April. Time for that title and compensation I have worked my ass off to earn. Of course the pressure is still on to install that phone system the moment after the CEO signs off on the project. There is also more than normal pressure to finish a bunch of other smaller projects (this had also been the case most of past few months). Interestingly, they delay the review cycle for everyone. Then, pretty much everyone has been reviewed except for me. More pressure to get some projects and upgrades done. Lots of other odd behavior as well.
It is now May. Review day finally comes. On the schedule. I’m the last one to get reviewed btw… Well, around noon on that day the other member of the IT department (legacy application support, mostly the legacy applications he coded, and also the other 50% of help desk tasks) announces that his mother is in the hospital (in Ireland) and he has to get on a flight. He will be gone 10 days. I get a scheduling update for my review shortly after; my review has been moved out 10 days. I confront the Executive Director of Finance at this point and get my confirmation. They are screwing me over.
Worse than the fact that they screwed me over, is that they always intended to screw me over. From day one. They needed someone to correct all their I.T. problems so that the company could grow, and so current employees could be productive. To achieve their end goal they lied to me, they deceived me. In those review meetings, in weekly meetings, even casual conversations, they lied to me with a smile on their face. They even conspired to get me to complete as much high-level work as possible before they would have to reveal the truth.
You would think the story ends there, but it does not. I cannot land another Director of I.T. role because A) I do not have 5-10 years in a director role (only 18 months), and B) Spiration is not admitting the amazing work I did for them; in fact, they are doing just the opposite. You see, they are pissed at me for making my situation public, and not just going quietly into the sunset after they screwed me. So, in addition to random passive-aggressive threat here and there, they are giving me bad reviews. I usually just inform potential employers that they cannot contact Spiration, which also looks bad. In addition, it I have heard that the Executive Director of Finance is claiming credit for all my hard work. Keep in mind that this is a guy who once told me he was wholly against any client upgrades to Windows 8 at Spiration because Windows 8 is a “tablet OS” and he and other employees need to be able to use a mouse and keyboard, using a touchscreen was not going to work out. Yes, he actually thought that it was impossible to use a mouse and keyboard with Windows 8. This guy is a serious jackass that just uses people for his own advancement and agenda.
Initially I did look for other director roles, and even considered a few close by SE roles. After some odd interview cancellations, I did some investigating and learned from a recruiter what the deal was. At this point I have declared my I.T. career dead. Murdered is a more apt term.
So, I am applying my original electronic engineering schooling, years of hobbyist experience, and my other skills to launching Zifnu Electronics LLC. I love electronics and technology in general, always have. This was the business I was thinking of starting in 2013 before I made the mistake of working for Spiration. I was always planning on launching the company eventually, I just did not have the time while I was dedicating 95 hours a week to Spiration.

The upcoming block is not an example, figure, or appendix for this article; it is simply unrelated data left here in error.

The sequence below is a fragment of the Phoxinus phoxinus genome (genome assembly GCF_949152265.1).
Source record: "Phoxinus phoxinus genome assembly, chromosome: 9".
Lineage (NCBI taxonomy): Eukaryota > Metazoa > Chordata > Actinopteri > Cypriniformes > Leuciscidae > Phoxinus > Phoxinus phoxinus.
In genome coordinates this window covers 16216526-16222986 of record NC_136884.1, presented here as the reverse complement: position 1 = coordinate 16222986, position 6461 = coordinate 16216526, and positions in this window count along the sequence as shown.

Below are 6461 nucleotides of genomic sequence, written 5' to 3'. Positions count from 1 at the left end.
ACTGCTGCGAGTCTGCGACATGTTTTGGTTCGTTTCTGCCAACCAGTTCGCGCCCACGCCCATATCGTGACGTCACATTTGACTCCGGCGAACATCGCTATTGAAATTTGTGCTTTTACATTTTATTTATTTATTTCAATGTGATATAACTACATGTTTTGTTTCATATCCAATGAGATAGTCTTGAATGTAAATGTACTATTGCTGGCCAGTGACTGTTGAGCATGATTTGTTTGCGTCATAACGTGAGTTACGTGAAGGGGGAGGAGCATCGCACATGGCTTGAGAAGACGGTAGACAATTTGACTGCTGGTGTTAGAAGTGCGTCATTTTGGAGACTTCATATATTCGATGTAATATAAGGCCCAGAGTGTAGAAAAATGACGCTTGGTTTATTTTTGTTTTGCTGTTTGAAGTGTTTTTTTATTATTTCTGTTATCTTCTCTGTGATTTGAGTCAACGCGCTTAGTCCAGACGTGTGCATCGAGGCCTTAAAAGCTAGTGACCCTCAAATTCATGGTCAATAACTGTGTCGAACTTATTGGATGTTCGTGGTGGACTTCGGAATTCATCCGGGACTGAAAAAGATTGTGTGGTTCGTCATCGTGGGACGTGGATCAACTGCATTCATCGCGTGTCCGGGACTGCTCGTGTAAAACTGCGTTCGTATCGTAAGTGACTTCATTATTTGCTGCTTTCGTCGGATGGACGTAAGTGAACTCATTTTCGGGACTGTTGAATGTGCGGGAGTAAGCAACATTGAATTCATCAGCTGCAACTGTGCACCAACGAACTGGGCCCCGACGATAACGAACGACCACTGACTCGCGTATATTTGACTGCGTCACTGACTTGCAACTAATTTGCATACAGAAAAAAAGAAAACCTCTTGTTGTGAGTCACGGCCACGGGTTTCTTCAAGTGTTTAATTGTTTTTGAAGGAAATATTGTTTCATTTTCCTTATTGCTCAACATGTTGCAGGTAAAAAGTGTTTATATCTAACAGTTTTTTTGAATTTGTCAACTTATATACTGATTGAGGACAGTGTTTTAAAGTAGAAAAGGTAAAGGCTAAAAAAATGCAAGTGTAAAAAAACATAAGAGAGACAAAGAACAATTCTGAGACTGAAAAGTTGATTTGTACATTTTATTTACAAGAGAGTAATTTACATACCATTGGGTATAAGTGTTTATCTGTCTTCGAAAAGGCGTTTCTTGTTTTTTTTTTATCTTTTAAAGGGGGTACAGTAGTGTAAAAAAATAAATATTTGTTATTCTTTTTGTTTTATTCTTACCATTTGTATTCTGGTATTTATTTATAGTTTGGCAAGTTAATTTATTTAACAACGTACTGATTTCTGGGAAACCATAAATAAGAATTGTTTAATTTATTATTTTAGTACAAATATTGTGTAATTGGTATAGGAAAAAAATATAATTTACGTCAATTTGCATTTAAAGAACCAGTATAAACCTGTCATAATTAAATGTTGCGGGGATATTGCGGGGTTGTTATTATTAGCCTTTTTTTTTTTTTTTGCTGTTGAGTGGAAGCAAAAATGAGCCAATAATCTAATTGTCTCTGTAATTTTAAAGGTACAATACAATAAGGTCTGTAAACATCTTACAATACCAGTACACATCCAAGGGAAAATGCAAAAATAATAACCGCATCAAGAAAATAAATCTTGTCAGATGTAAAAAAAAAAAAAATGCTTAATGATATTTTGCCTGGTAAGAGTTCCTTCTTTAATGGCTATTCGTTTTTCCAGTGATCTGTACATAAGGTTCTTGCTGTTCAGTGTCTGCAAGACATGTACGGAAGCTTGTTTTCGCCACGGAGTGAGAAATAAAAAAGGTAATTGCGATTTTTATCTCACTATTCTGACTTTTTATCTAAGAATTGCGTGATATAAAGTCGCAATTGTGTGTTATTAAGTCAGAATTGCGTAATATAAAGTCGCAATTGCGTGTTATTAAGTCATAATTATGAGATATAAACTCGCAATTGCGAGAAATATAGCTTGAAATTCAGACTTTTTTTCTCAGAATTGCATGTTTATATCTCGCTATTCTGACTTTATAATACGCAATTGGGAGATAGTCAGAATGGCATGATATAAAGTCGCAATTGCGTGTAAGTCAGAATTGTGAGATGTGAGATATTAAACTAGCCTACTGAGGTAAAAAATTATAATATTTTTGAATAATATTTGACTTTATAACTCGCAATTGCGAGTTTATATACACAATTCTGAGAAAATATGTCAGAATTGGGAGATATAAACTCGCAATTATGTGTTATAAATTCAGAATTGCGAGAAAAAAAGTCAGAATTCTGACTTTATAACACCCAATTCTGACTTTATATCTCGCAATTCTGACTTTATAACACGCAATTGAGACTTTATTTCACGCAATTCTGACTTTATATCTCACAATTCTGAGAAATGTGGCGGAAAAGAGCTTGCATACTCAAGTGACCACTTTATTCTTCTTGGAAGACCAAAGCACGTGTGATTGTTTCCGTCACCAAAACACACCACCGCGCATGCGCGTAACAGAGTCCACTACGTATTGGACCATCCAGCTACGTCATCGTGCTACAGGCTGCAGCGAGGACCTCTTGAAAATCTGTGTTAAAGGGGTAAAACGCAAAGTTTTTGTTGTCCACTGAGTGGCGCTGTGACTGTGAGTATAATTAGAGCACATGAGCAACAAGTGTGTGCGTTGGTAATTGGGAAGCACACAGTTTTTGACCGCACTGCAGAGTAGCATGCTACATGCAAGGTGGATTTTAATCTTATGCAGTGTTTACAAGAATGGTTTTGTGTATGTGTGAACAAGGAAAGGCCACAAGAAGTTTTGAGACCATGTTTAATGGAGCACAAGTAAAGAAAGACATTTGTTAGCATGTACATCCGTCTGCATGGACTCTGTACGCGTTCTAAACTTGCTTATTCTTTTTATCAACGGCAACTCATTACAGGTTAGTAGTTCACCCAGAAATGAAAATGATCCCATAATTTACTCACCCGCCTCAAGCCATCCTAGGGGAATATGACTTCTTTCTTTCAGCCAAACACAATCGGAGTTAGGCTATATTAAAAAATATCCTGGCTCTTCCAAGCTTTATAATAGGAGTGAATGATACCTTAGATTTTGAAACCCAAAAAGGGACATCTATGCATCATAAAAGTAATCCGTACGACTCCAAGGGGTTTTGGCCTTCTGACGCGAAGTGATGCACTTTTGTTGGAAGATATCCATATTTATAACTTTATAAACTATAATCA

Am I the most skilled and experienced electronics engineer out there, absolutely not. Do I know enough to keep my projects/products from bursting into flames, yep. Can I offer something that is unique and interesting, I would like to think so. The Zifnu Rocket Kit was something I wanted to bring to market because it is fun, and a bit different. It is a combination of things I loved as a kid, electronics and model building. I was also playing way too much Kerbal Space Program when I had the idea for the Rocket Kit, so that may have influenced me a bit as well,…
Even though the Kickstarter campaign was not successful, I do not consider this a failure. I never intended the Rocket kit to be a huge source of income. My intentions were to have some fun offering a unique product that hopefully inspired a few future electronic engineers, and maybe taught them some basic concepts related to electronics and model building. (Note: the instruction manual I had on the website was just the first draft, I was planning on expanding the content and hopefully getting some better illustrations in there as well.) Secondly, bringing the rocket kit to market was an excellent learning opportunity that allowed me to get all the manufacturing partner relationships in place for the Rocket Kit and future products. While I have done parts of this for other companies in the past, most of it was locally sourced rather than international. So this was definitely a learning experience. For one thing, I learned the regulations for manufacturing a product in China for marketing to kids under the age of 12 in the U.S. is a major hassle for a product you only intend to make 1-10k of. Which is why I chose to only market to 12 and above even though younger audiences would have enjoyed the kit as well.
The economics of it all. I did all the math up front, $50k for ~1000 units was the bare minimum. And at the $50k mark I did not even intend to pay myself a salary since the sum was so small, I would have just reinvested the profit in the company. Besides being a learning experience, it was an opportunity to get Zifnu Electronics established and promote a little brand/company awareness as well. I’ll be the first to admit that it did not draw nearly as much attention as I expected. I mean, really, who doesn’t love rockets?
Zifnu’s next product is something a bit more practical, I believe it will have a larger audience in general. Time will tell.